Recently, Nadine led the development of the community garden located at Western University. She worked with various stakeholders across campus to organize a new and more visible location for the EnviroWestern Garden and took care of the land from watering and weeding to managing student volunteers throughout the summer. You can learn more about her positive impact on the local food system at mlfpc.ca/foodchampions.

Q: What drew you into doing work in the food system?

A: My passions for food and the environment collide. I wanted to create a system on campus to facilitate knowledge generation and dissemination where the community could come to understand the complex dynamics of our food including the links between the economic, social, and environmental elements of how food is sourced.

Q: What do you like most about your food system work?  

A: My favourite part about food system work is the actual production of something that provides us with what we need to sustain human life. It’s crazy that we can produce outputs that contain nutrients that allow us to thrive. I appreciate that without the food system, we would not survive.

Q: What works well in Middlesex London to support your work?

A: I appreciate that there is a growing community of individuals who want to see more organic and locally sourced food available. There is a market of opportunity for new businesses to venture into sustainable agriculture.

Q: Are there local challenges that make your job more difficult?

A: There are significant barriers for new farmers such as increased land prices, the lack of knowledge around the definition of sustainable food production, and what it looks like to have a sustainable food production operation.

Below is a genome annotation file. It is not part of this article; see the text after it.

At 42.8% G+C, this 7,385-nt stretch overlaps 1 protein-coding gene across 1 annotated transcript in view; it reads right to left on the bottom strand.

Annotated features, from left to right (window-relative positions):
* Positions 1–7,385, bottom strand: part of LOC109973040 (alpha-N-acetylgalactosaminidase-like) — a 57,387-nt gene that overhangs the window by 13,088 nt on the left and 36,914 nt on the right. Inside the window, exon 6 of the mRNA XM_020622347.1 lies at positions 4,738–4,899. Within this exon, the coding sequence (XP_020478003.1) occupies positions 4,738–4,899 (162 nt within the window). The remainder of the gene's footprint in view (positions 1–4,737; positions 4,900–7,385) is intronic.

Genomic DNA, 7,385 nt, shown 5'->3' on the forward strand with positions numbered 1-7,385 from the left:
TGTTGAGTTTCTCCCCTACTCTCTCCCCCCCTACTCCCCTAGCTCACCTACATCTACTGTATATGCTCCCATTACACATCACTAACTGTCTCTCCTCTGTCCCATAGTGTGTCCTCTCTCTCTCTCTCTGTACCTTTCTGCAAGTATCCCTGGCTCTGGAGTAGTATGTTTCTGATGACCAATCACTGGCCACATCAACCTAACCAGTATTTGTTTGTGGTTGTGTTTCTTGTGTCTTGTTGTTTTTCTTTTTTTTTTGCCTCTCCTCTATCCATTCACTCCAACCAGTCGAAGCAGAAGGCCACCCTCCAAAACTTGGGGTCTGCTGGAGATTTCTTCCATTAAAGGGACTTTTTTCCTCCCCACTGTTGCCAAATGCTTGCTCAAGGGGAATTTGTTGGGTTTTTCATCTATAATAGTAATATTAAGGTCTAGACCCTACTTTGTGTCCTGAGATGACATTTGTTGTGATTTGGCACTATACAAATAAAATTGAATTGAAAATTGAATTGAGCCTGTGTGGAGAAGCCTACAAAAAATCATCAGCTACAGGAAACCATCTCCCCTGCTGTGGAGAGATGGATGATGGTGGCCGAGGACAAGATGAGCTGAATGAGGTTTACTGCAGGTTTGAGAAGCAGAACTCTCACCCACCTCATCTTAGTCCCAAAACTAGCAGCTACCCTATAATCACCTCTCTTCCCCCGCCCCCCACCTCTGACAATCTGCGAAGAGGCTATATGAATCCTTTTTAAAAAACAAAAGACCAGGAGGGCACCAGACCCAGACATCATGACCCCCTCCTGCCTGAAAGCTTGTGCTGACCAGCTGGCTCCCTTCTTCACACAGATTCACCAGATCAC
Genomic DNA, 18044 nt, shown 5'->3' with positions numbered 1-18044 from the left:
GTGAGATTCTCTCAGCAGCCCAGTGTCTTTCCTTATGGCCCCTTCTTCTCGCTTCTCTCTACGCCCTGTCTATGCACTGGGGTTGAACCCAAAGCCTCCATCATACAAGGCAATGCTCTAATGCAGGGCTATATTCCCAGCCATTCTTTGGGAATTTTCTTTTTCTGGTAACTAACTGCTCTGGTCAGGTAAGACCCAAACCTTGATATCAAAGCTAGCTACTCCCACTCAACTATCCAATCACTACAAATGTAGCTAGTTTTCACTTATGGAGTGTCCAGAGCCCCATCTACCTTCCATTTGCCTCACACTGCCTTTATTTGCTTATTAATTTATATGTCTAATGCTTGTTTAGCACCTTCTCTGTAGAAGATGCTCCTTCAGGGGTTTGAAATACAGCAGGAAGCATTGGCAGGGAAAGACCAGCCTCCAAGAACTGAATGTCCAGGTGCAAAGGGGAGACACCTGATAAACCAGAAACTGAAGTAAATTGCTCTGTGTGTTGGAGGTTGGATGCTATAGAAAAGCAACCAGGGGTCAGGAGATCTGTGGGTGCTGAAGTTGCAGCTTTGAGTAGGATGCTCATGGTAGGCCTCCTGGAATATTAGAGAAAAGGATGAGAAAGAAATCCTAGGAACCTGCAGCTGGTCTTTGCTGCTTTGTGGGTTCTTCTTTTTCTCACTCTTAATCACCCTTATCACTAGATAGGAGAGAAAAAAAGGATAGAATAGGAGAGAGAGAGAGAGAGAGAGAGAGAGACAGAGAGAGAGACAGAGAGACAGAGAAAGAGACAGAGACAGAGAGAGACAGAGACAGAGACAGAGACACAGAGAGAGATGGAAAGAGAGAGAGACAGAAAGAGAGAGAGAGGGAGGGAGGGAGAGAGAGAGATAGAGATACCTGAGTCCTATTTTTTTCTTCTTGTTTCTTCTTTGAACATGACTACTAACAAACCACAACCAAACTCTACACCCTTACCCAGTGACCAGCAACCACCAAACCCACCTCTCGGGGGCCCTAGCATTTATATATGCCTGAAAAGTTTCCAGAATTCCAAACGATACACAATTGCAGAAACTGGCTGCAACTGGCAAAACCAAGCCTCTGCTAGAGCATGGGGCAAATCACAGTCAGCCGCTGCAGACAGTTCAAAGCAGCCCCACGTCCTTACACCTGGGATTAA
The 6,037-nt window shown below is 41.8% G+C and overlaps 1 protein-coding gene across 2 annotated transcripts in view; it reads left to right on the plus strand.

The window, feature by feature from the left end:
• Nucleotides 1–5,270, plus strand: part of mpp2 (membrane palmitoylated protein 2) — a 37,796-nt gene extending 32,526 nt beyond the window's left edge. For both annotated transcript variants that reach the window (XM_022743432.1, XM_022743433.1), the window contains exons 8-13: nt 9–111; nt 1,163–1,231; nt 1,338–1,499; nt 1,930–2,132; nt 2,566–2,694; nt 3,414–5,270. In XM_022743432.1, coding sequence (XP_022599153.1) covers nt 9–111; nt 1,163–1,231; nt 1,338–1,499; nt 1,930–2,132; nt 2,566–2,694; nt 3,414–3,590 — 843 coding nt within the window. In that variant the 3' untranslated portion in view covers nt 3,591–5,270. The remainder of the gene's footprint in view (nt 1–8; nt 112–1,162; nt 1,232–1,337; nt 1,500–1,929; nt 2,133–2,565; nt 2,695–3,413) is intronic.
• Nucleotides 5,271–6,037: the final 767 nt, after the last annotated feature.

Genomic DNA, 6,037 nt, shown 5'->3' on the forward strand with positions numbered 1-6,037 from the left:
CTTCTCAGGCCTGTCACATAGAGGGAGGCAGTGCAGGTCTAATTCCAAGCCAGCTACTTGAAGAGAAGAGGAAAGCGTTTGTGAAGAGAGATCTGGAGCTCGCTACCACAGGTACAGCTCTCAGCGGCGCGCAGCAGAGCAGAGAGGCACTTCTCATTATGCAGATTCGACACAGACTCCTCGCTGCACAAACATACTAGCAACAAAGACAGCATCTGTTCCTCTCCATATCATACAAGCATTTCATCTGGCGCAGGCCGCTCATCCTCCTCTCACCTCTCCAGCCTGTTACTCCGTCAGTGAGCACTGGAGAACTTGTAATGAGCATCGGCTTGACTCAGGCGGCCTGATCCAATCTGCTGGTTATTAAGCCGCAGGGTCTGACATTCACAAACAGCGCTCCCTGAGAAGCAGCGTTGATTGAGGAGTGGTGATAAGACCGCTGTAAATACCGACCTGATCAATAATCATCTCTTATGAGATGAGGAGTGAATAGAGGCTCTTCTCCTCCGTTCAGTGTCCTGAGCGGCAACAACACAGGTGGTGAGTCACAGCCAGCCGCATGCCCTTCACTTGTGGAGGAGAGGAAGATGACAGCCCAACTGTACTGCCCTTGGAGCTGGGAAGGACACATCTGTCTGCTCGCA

Q: What would you like to see in our local community to strengthen our food system?

A: I would like to see a greater emphasis on allowing individuals to grow and produce their own food in the city. For example, having more rooftop gardens, increasing the number of community gardens, and developing agricultural opportunities in neighbourhoods within London.

The Differences Associated with Muslims Celebrating Ramadan During the COVID-19 Pandemic

For the second year in a row, Muslims celebrated the holy month of Ramadan during the COVID-19 pandemic. During this month, Muslims typically gather to strengthen their faith and beliefs alongside the members of their communities. Still, unfortunately, due to the lockdowns and safety regulations enforced on worship centers and public gatherings, many Muslims were restricted from getting together to celebrate. As Ramadan is the most sacred month in the Islamic calendar, Muslims found alternative methods to participate in communal worship, offer charity, and keep the spirit of the holy month of Ramadan alive.